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Authors: Emma Woolf

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Even the least girly and most cynical among us notices the difference between “them” and us; how perfect they are and how imperfect we are. Really, how are we supposed to feel about ourselves, when we are human, with the natural sag of skin or the stretch marks of pregnancy, maybe a touch of cellulite on our thighs, all pasty from the British winter?

Even my bookish boyfriend lingers on the photographs of beautiful women in magazines, turns the page more slowly when there's a pretty actress—of course he does, it's a natural response. As an enlightened feminist, I hesitate to admit this, but it hurts. You want to say, “They don't really look like that,” or “That's airbrushing,” but of course that would be ridiculous. I'm sure Tom doesn't compare my flawed body to their sublime perfection; really, he loves me for who I am. But still, these are the digitally enhanced expectations of femaleness that boys and men see all around them. What a let down our naked bodies must be.

Even outside the unreal world of celebrity, where appearance is everything, the same thing is happening to high-profile women in the media. Look at the broadcasters, look at the female reporters. The
Countryfile
presenter Miriam O'Reilly was controversially sacked from the BBC in 2011 for being too old: she was fifty-three. (Of course I should add that she successfully sued for age discrimination, and is now back on the BBC.) There are still intelligent older women out there with gravitas—Anna Ford, Joan Bakewell, Kate Adie—but they themselves have spoken about the pressure to hold onto their positions. And I've noticed that they appear more often on radio than television these days.

* * *

Is this a feminist issue? Of course it is. Yes, there's pressure on men to smarten up their act, but nothing like the same degree. Look at
Jeremy Paxman, Andrew Marr, or Kenneth Clark. None of them is a work of art—you might even say they are succumbing to the ravages of time—and yet they are held in high regard for their intellect and experience. Look at Boris Johnson, our philandering, shambolic mayor of London. He makes a virtue of his scruffy appearance, all schoolboy hair and crumpled shirts, and women find it charming. I myself find Boris quite sexy. Mature male actors, broadcasters, and politicians can be overweight and graying, whereas women are over the hill at forty-five—or is it thirty-five these days? And why
is
Bruce Forsyth, in his eighties, hosting
Strictly Come Dancing
with the ex-model Tess Daly, who is half his age? Or more to the point, why isn't he hosting the show with a cohost in her eighties?

As a woman in her early thirties, I find it difficult. No woman can escape the pressure not to be frumpy or overweight, never to age (and how much harder must it be for teenage girls these days). Women are judged on their looks, men are not: that's why the personal is political.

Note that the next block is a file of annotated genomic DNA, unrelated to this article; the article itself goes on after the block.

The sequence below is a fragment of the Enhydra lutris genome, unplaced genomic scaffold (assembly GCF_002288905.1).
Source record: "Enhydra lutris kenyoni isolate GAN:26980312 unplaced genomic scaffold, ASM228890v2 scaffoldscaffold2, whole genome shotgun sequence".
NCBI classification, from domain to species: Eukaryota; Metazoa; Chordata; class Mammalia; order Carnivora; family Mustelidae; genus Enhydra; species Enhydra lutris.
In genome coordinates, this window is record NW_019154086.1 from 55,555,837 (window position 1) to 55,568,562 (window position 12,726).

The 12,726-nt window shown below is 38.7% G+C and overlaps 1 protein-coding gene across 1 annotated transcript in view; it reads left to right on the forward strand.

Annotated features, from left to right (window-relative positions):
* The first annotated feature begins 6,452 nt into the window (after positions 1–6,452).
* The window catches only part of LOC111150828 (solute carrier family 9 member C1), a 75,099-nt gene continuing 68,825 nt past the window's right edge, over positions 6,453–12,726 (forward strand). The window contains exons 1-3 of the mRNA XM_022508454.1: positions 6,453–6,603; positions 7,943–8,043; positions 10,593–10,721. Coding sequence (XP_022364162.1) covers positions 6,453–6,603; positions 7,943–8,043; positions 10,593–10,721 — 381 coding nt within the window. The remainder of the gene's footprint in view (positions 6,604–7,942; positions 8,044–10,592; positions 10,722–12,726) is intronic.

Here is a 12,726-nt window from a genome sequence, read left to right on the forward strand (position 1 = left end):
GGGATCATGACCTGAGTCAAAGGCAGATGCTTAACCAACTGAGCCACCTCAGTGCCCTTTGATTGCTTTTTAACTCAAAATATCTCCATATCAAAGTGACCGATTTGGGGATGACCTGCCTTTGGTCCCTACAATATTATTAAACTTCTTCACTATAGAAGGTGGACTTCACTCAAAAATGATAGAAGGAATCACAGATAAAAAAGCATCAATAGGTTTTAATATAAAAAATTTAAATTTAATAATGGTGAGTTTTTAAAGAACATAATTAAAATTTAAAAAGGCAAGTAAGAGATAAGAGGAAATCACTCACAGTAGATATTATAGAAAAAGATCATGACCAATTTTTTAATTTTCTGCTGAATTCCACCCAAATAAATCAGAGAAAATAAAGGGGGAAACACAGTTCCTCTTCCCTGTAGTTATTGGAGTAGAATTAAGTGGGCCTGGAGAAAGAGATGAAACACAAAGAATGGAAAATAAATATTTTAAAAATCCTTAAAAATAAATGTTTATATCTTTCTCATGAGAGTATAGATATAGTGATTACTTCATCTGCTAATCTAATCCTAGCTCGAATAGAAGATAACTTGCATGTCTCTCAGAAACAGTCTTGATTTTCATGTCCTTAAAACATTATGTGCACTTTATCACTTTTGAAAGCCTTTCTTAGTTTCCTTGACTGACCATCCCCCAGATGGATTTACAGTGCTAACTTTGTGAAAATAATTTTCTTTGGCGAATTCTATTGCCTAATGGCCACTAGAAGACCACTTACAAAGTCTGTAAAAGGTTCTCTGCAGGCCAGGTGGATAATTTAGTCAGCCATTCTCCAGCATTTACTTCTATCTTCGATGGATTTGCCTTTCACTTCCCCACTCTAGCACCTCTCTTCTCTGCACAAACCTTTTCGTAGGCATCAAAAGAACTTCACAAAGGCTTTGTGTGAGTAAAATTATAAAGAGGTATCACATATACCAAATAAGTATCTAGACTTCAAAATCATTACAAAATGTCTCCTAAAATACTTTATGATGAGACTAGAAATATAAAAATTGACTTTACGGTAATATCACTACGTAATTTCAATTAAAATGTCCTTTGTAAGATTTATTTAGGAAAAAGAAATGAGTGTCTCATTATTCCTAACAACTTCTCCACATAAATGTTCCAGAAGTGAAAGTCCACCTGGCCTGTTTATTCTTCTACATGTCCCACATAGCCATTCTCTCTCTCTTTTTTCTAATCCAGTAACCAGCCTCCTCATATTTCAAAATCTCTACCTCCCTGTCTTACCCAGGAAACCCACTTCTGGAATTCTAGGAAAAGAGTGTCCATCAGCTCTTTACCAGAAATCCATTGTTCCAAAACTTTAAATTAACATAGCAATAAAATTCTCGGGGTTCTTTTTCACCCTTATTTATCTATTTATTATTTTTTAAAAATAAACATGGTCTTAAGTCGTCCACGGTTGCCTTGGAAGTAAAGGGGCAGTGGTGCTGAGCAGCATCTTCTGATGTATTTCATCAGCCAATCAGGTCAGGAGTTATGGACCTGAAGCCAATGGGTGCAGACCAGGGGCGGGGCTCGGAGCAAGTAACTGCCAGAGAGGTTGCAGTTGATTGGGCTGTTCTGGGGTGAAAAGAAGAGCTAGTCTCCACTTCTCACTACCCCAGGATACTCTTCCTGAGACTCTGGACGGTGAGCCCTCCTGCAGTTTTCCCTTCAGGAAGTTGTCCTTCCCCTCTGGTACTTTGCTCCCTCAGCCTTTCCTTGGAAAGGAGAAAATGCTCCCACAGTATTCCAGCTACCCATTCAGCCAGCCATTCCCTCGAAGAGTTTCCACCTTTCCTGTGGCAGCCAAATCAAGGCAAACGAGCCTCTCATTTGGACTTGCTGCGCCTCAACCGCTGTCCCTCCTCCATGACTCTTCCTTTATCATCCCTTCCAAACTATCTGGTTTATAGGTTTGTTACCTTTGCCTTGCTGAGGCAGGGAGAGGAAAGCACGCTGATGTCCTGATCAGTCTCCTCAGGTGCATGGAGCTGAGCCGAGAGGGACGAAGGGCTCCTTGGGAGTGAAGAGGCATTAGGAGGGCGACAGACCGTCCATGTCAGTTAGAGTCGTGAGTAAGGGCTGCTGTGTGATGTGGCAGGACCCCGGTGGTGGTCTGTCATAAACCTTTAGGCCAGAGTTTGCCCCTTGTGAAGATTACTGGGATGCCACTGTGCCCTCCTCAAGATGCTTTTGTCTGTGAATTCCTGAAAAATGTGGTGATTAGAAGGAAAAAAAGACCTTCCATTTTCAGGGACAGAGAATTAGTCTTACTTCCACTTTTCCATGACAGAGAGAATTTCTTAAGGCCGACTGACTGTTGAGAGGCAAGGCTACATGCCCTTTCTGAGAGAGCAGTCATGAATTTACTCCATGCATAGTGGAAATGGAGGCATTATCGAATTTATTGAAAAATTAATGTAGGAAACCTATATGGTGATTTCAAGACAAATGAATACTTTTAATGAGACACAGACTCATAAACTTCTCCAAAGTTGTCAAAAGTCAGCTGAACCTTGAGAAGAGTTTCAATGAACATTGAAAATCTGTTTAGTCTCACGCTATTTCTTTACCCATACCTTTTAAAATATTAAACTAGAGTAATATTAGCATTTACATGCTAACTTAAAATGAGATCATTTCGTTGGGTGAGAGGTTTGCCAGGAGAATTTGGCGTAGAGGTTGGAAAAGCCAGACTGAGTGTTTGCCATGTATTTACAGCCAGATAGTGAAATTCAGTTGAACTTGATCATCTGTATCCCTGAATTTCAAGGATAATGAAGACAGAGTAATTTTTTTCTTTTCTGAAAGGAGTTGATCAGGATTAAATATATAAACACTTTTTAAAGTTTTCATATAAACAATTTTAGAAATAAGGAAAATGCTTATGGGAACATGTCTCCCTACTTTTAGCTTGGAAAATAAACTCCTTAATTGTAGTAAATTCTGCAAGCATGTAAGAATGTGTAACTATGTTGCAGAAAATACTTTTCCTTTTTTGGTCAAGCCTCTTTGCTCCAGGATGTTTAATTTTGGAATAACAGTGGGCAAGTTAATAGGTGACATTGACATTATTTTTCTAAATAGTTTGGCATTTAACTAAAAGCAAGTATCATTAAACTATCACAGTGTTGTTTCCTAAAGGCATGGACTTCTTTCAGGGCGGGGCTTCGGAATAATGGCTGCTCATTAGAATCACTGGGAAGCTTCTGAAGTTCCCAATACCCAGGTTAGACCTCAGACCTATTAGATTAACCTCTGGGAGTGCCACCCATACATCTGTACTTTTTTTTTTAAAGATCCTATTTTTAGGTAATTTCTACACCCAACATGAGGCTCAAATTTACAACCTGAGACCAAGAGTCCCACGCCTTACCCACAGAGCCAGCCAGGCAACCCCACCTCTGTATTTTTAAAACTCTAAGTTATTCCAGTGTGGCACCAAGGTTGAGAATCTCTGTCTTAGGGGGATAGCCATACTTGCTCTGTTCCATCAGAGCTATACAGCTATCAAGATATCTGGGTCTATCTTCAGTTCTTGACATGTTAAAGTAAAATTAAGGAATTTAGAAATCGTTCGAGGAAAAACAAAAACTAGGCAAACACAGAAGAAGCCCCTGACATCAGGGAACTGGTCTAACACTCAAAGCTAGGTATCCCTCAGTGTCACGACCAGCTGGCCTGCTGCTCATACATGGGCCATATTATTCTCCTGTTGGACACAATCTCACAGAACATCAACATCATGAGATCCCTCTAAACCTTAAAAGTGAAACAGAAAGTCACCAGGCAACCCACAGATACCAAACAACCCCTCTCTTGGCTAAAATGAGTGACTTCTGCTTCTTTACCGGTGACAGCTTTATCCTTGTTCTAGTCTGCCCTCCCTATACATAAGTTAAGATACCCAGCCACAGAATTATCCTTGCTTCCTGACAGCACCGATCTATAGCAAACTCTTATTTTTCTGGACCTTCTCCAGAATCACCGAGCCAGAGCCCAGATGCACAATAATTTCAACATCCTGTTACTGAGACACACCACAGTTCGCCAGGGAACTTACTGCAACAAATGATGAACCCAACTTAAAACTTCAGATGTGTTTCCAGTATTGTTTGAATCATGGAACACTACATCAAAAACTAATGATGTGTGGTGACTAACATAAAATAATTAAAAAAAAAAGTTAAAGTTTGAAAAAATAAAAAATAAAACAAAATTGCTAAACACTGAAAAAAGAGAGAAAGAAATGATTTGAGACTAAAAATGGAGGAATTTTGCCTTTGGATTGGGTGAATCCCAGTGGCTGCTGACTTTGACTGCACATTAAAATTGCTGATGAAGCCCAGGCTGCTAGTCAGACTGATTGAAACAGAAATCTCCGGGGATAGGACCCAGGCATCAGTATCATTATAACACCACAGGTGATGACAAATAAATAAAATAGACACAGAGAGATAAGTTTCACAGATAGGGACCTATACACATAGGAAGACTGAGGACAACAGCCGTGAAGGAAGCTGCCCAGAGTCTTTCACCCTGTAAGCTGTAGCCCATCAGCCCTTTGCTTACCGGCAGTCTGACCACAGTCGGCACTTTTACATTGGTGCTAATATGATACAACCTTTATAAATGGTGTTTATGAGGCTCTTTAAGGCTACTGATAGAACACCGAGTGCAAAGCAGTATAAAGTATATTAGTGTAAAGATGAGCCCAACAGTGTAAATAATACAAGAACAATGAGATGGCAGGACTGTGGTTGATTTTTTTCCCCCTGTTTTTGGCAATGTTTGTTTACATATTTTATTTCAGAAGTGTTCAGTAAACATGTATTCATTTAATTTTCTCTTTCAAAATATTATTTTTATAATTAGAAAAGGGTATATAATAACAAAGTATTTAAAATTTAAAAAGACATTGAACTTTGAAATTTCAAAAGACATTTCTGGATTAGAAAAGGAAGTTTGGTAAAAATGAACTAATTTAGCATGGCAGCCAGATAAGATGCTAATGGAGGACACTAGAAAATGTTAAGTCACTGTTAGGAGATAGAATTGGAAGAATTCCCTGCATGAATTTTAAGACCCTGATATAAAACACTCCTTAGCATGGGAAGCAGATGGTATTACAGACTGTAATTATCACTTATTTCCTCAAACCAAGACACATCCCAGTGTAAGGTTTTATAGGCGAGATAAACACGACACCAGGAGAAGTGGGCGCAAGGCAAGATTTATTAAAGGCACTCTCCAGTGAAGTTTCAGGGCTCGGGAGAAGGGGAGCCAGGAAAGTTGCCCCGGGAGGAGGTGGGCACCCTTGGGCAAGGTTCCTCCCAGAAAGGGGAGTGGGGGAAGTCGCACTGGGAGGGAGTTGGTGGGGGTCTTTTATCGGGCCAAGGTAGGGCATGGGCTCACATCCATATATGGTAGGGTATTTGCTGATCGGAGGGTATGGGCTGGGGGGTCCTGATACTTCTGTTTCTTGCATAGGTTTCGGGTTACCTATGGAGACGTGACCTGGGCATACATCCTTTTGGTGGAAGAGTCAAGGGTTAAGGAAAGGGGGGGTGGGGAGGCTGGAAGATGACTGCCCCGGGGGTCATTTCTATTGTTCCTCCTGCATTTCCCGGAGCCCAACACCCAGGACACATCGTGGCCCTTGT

There are countless examples of the objectification, the sexism—sometimes close to hatred—of women and their bodies. Recently, while researching an article for
Grazia
magazine, I asked a few female friends in their fifties and sixties what kind of journalism they wanted to read, what they were interested in and concerned about. The answer came back:
getting old and getting fat
.

As well as the media's obsession over weight, the latest thing is pregnancy scrutiny: whether the baby bump is too large or too small or just right. To me, this is an extension of the same old sexism: a judgmental attitude about women's bodies and shape. A recent interview with Mariah Carey opened with the male journalist commenting, “She's much larger in real life than in her airbrushed album shot” (he neglected to mention that the singer was pregnant with twins). There's the idiotic requirement
to look glamorous (in five-inch heels) well into the final trimester; then the stern assessment of how quickly women lose their baby weight. “I just snapped back into shape” is what we hear from underwear models, back on the catwalk modeling bikinis three weeks after giving birth (with no pain relief, at home, in the bath). For weeks before the 2011 Royal Wedding, the media gleefully reproduced images of the “shrinking” Kate Middleton, feigning concern and speculating on a possible eating disorder, although no such scrutiny was given to the premature hair loss of her future husband. There were numerous web pages devoted to the question
Is Kate Middleton Anorexic?
The daily, casual sexism is so pervasive that we've gotten used to it—we've internalized the message that our value is bound up with our attractiveness. The message is clear: women's appearance is fair game, whereas men's doesn't really matter.

Jennifer Aniston, in her early forties, is regularly portrayed as a sad singleton, unable to keep the same man for very long, her bikini figure closely measured on her “lonely dog walks” along Santa Monica beach. (Maybe she's just walking the dog!) Meanwhile George Clooney, a good ten years older, is seen as a carefree bachelor. And when it comes to youth and beauty, women are caught in a catch-22. If they have cosmetic surgery they are ridiculed—the procedures are shocking and the results often horrendous.

But wait, surely cosmetic surgery empowers women? It gives them the breasts or the nose or the thighs they always dreamed of, right? No. It's not about reshaping or refining, it's violence dressed up as choice. Why are these women paying thousands of dollars to men in white coats to have their noses broken, their cheekbones sawn down, their jaws clamped and stomachs stapled, their eyelids sliced and hairlines lifted? Have you seen the bleeding and the bruising, have you read about the fluid loss,
the skin ulceration and infection, the nerve paralysis? I don't think there's anything sadder than those stretched, painful, frozen expressions. Scalpels and Botox—cutting and poison. How did it get so bad for women?

The fact is, women aren't having cosmetic surgery to stay beautiful. As Naomi Wolf wrote in
The Beauty Myth
more than twenty years ago, many women who undergo surgery are fighting to stay loved, relevant, employed, admired; they're fighting against time running out. If they simply age naturally, don't diet or dye their hair, we feel they've “let themselves go.” But if they continue to dress youthfully we feel they're “trying too hard” or brand them as “slappers.” Poor Madonna, who has dared to be in her fifties. In order not to look like a woman in her sixth decade of life she exercises furiously, and is sniggered at by trashy magazines for having overly muscular arms and boytoy lovers. When Demi Moore's marriage to Ashton Kutcher, fifteen years her junior, recently broke down, the media reaction was almost gleeful. Of course, it was what they had been waiting for all along: how long could a forty-eight-year-old woman expect to keep a thirty-three-year-old man? As allegations of his infidelity emerged, the Internet was flooded with images of Demi looking gaunt and unhappy—and extremely thin.

Sometimes you want to say: just leave them alone. Then again, it's mostly women who buy these magazines, and women who write the editorials and online comments and gossip columns, so you could say we're our own worst enemies. There is already plenty of ageism and sexism out there—why do we add to the body hatred?